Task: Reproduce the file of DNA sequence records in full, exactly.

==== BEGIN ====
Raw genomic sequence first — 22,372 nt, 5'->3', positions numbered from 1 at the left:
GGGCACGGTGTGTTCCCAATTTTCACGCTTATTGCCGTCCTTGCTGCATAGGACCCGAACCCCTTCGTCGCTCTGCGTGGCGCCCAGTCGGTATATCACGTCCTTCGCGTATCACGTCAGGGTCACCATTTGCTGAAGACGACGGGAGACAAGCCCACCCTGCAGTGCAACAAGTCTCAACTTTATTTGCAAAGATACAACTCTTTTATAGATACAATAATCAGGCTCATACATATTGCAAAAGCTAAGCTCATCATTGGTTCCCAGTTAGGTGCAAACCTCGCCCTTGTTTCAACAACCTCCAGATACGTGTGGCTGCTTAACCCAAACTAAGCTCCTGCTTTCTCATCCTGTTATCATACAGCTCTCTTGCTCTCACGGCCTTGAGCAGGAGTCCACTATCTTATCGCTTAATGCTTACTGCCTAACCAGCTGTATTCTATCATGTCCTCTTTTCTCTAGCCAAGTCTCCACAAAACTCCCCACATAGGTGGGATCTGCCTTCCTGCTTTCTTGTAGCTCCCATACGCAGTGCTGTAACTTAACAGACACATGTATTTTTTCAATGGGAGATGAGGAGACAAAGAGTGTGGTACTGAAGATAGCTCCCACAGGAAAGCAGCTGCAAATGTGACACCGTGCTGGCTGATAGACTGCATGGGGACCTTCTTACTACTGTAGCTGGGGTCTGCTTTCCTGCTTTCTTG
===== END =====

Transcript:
Raw genomic sequence first — 22,372 nt, 5'->3', positions numbered from 1 at the left:
GGGCACGGTGTGTTCCCAATTTTCACGCTTATTGCCGTCCTTGCTGCATAGGACCCGAACCCCTTCGTCGCTCTGCGTGGCGCCCAGTCGGTATATCACGTCCTTCGCGTATCACGTCAGGGTCACCATTTGCTGAAGACGACGGGAGACAAGCCCACCCTGCAGTGCAACAAGTCTCAACTTTATTTGCAAAGATACAACTCTTTTATAGATACAATAATCAGGCTCATACATATTGCAAAAGCTAAGCTCATCATTGGTTCCCAGTTAGGTGCAAACCTCGCCCTTGTTTCAACAACCTCCAGATACGTGTGGCTGCTTAACCCAAACTAAGCTCCTGCTTTCTCATCCTGTTATCATACAGCTCTCTTGCTCTCACGGCCTTGAGCAGGAGTCCACTATCTTATCGCTTAATGCTTACTGCCTAACCAGCTGTATTCTATCATGTCCTCTTTTCTCTAGCCAAGTCTCCACAAAACTCCCCACATAGGTGGGATCTGCCTTCCTGCTTTCTTGTAGCTCCCATACGCAGTGCTGTAACTTAACAGACACATGTATTTTTTCAATGGGAGATGAGGAGACAAAGAGTGTGGTACTGAAGATAGCTCCCACAGGAAAGCAGCTGCAAATGTGACACCGTGCTGGCTGATAGACTGCATGGGGACCTTCTTACTACTGTAGCTGGGGTCTGCTTTCCTGCTTTCTTG